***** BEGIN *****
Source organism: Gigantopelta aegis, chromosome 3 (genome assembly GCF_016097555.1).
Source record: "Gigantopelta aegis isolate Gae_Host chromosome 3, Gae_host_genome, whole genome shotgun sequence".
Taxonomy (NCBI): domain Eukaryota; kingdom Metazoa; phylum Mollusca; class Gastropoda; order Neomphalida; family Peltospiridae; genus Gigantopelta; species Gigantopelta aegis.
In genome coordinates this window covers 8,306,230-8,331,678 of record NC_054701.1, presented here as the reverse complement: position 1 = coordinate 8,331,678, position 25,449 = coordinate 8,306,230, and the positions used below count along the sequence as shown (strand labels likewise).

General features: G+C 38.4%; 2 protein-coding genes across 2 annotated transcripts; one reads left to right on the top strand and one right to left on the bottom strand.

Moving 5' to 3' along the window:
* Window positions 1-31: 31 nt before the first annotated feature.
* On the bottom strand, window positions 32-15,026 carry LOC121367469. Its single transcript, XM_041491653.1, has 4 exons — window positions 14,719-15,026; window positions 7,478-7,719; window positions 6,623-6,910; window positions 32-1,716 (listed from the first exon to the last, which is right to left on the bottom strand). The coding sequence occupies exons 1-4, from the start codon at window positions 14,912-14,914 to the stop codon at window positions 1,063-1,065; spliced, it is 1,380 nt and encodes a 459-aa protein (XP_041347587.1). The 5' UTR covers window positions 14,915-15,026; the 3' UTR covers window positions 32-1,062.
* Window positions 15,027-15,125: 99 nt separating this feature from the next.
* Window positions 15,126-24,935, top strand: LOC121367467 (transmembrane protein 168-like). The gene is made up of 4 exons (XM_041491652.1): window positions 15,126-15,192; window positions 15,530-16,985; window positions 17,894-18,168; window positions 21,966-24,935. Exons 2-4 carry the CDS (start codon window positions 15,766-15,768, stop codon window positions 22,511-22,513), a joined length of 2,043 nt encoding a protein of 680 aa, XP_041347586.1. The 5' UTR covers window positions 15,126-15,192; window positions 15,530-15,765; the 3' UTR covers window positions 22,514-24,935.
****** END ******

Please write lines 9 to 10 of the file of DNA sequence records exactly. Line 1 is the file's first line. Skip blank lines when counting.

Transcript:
* Window positions 15,027-15,125: 99 nt separating this feature from the next.
* Window positions 15,126-24,935, top strand: LOC121367467 (transmembrane protein 168-like). The gene is made up of 4 exons (XM_041491652.1): window positions 15,126-15,192; window positions 15,530-16,985; window positions 17,894-18,168; window positions 21,966-24,935. Exons 2-4 carry the CDS (start codon window positions 15,766-15,768, stop codon window positions 22,511-22,513), a joined length of 2,043 nt encoding a protein of 680 aa, XP_041347586.1. The 5' UTR covers window positions 15,126-15,192; window positions 15,530-15,765; the 3' UTR covers window positions 22,514-24,935.